News that Premier Christy Clark has spent $500,000 on private jets since assuming office has -- not surprisingly -- raised a few eyebrows.
It's a story that has as much to do with the symbolism as it does with the dollars. A political condition that the government seems increasingly tone deaf to as of late.
The story also broke at a particularly bad time.
Tough to defend private jets when you're clawing back transit passes from the disabled at the same time.
The private jets are only part of the total travel bill at the premier's office.
In 2014-15, Clark's office charged an additional $131,742 on 10 regularly scheduled airlines, including $99,222 between Harbour Air and Helijet.
Add the premier's travel expenses all up and they came in at $67,538 for 2014-15 or $1,300 per week.
The premier's counter-spin on all of this basically boils down to: "Well, he spent more than me and him, too," pointing her finger directly at former premiers Gordon Campbell and Glen Clark.
Bit of cherry picking going on, though.
Clark billed $75,589 for 2011-12.
Without some outside yardstick to measure travel expenses against, it's a bit of a mug's game to claim one premier spent more than the other.
If Clark's travel costs are indefensible, a former premier's more indefensible costs doesn't make hers defensible.
Fortunately such a yardstick is available.
In 2014-15, Ontario Premier Kathleen Wynne billed $14,245 in travel and hospitality expenses, including a trade mission to China.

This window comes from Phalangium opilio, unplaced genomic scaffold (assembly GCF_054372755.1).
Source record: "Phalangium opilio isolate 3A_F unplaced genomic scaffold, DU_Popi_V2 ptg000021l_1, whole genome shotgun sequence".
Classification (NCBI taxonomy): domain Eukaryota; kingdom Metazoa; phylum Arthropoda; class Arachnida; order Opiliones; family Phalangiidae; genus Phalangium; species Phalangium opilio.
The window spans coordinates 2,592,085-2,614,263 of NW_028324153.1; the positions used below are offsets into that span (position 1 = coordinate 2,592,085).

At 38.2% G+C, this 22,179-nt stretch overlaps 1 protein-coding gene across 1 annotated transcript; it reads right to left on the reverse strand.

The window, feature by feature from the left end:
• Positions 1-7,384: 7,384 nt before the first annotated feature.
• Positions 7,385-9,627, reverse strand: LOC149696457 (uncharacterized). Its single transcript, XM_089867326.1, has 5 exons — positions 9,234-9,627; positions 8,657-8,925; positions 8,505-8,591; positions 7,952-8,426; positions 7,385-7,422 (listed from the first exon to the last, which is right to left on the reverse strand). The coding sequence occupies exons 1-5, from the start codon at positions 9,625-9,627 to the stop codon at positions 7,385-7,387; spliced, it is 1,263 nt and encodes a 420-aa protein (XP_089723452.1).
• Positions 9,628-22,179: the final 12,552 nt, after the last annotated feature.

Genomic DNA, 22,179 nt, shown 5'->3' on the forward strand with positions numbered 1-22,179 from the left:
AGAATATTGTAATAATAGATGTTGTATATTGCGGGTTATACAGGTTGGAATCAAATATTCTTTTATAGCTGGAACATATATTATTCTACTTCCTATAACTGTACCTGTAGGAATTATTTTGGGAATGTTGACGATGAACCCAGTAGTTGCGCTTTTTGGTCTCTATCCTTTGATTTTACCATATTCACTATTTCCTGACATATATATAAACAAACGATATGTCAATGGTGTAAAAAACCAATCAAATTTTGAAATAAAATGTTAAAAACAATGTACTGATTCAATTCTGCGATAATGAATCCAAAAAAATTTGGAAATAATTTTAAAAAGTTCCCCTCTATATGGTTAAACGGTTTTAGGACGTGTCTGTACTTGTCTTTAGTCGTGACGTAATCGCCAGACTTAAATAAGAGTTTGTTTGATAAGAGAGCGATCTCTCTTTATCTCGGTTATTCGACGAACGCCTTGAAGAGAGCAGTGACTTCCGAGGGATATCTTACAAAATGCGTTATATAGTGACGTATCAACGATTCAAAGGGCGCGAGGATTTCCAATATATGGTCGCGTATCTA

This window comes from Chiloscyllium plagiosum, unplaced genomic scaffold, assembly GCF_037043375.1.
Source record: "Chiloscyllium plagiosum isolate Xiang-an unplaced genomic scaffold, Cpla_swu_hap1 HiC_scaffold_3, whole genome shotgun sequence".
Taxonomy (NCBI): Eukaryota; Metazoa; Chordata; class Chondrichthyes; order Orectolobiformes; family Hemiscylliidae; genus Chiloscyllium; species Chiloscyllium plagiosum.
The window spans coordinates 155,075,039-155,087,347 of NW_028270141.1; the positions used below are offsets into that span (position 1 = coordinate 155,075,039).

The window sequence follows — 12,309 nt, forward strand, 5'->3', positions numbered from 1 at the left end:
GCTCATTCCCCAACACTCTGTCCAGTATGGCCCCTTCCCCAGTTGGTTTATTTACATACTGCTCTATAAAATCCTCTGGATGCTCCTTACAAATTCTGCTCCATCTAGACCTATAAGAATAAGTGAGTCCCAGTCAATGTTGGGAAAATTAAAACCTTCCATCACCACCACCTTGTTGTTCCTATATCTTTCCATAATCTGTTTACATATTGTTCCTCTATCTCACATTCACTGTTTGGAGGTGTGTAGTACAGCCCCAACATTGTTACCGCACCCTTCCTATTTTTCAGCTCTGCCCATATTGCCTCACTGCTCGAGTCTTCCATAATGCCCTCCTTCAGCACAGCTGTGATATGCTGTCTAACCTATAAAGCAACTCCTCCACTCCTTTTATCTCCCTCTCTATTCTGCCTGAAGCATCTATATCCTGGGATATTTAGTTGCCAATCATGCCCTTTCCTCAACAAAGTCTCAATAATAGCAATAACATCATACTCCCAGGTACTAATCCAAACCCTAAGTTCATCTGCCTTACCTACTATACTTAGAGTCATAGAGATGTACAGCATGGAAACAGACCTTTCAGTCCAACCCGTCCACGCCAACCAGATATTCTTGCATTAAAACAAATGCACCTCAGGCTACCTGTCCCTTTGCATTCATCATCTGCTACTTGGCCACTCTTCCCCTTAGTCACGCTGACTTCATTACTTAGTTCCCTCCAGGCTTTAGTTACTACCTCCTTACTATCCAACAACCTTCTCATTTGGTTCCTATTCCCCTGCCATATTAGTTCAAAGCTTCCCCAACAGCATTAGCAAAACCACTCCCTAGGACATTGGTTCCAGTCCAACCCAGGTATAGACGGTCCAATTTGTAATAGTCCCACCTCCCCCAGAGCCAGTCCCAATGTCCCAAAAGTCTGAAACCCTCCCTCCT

Why the difference?
In Ontario, the premier, cabinet ministers, MPPs and senior bureaucrats don't have the final say on their expenses. That task falls to the province's Integrity Commissioner.
Then there's the tiny matter that Premier Clark rarely travels alone.
She's often accompanied by her press secretary, videographer and occasionally B.C. Liberal party staff, as she criss-crosses the province.
Clark claims she travels with a videographer "to (better) inform the public via social media about events like the climate summit in Paris last fall."
Check out the government's YouTube channel and no one would ever accuse those canned videos of going viral. Most have under 1,000 views.
In July, on one charter flight to Kelowna, Clark was joined by three political staff, Forest Minister Steve Thomson and her bodyguard.
Total cost for the trip was $4,251 or $708 per person. A return airfare can be had for about $250.
A point that's highly relevant when it comes to divvying up the costs.
Do party staff pay their share of the real cost or the equivalent in economy class fares? The same principle would apply to how costs are assigned to Clark's public travel tally.
There's no rule that requires the party to contribute to the premier's travel costs in such circumstances, effectively putting B.C. taxpayers in the position of subsidizing B.C. Liberal fundraisers.
The symbiotic relationship doesn't stop there. Many of the same companies that fly the premier on charter flights are also generous donors to the B.C. Liberal party.
Since 2005 Helijet has donated $41,185 to the B.C. Liberals, Blackcomb Aviation ($45,505), Pacific Coastal Airlines ($48,660), London Air Services ($53,052) and Harbour Air ($128,310).
So, how are the travel sweepstakes shaping up so far this year?
For the first nine months of 2015-16, Natural Gas Minister Rich Coleman has top honours at $49,756, closely followed by Energy and Mines Minister Bill Bennett ($49,629), Aboriginal Relations Minister John Rustad ($44,880), premier Clark ($44,300) and Finance Minister Mike de Jong ($40,895).
Ontario's finance minister, Charles Sousa, billed $7,745 in 2014-15.
Note: All political donations are sourced from the Elections B.C. database.
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